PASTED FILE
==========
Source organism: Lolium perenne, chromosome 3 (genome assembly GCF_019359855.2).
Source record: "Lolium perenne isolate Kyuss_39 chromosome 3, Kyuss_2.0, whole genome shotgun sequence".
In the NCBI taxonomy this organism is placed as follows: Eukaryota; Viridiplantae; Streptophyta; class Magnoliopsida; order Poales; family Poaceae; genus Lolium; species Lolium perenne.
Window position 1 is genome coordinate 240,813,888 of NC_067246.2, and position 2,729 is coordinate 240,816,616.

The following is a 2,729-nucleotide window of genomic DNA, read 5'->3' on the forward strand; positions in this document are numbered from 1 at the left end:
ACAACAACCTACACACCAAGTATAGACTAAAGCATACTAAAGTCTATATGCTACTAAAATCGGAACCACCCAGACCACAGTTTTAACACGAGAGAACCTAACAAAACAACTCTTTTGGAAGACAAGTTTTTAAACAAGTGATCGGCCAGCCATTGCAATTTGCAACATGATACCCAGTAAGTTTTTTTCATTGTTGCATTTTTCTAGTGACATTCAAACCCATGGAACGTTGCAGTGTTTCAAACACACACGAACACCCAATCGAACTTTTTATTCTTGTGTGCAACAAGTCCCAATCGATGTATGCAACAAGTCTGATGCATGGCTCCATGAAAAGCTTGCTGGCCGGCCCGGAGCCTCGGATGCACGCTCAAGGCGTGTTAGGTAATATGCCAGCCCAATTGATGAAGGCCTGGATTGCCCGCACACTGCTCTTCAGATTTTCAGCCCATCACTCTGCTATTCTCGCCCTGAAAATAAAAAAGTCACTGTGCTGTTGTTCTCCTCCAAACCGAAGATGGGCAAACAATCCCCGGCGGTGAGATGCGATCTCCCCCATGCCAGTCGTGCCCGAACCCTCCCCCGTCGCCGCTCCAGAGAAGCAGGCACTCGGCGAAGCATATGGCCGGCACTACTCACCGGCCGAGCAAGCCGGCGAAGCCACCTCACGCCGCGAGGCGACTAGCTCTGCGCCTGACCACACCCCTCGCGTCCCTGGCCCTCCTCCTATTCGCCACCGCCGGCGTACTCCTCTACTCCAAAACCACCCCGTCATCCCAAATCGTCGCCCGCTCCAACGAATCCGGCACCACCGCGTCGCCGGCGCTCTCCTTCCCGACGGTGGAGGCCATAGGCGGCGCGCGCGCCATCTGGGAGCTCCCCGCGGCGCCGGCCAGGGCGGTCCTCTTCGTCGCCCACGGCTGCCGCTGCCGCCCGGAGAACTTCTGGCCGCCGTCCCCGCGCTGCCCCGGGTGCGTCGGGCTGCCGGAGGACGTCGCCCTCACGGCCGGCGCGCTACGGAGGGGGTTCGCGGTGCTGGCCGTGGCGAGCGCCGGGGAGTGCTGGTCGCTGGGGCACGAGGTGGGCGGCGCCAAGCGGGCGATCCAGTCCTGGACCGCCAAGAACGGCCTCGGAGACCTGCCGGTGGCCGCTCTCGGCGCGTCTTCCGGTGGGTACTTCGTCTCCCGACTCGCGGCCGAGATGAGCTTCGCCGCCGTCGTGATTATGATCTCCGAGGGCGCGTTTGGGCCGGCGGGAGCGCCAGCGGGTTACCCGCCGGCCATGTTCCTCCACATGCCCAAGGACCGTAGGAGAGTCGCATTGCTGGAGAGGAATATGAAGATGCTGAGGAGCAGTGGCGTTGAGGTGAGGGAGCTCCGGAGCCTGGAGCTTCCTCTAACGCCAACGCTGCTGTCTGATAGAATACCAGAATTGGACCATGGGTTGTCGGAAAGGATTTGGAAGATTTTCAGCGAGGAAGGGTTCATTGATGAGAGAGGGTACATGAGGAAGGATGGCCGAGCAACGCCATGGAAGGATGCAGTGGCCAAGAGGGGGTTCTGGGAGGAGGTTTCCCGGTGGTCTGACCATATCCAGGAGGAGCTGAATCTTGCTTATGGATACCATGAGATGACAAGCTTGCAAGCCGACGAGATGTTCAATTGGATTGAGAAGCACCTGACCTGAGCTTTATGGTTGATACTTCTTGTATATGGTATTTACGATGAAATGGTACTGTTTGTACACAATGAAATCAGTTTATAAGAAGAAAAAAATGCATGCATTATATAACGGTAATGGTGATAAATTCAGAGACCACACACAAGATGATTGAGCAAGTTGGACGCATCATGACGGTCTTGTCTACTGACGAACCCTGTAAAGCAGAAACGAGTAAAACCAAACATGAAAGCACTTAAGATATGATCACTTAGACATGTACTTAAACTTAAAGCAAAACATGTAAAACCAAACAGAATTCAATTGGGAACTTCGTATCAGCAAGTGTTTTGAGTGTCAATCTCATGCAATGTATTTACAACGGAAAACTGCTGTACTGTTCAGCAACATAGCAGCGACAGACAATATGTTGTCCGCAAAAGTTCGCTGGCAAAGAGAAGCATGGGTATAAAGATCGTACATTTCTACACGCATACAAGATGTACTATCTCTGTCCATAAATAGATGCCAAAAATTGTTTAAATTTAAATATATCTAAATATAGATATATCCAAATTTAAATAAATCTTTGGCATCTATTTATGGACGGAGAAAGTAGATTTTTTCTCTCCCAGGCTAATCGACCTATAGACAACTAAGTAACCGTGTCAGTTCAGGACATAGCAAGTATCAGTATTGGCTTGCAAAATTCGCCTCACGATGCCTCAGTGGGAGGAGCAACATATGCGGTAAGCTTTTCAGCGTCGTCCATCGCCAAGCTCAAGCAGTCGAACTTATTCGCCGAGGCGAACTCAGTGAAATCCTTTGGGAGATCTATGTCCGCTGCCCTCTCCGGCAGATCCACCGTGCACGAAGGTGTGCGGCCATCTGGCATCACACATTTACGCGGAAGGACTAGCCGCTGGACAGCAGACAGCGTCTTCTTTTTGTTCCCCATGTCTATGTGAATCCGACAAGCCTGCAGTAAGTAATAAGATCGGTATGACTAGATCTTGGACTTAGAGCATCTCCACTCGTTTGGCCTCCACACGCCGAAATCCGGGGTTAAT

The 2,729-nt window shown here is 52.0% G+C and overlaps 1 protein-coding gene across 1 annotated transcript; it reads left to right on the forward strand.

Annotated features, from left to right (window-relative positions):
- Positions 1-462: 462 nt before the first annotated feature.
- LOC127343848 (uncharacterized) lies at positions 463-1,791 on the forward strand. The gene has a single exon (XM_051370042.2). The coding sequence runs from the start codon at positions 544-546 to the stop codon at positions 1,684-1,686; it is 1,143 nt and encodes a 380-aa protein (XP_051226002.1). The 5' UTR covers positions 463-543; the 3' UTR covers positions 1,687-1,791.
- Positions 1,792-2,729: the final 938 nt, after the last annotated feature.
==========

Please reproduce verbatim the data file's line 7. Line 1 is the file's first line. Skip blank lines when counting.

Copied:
The 2,729-nt window shown here is 52.0% G+C and overlaps 1 protein-coding gene across 1 annotated transcript; it reads left to right on the forward strand.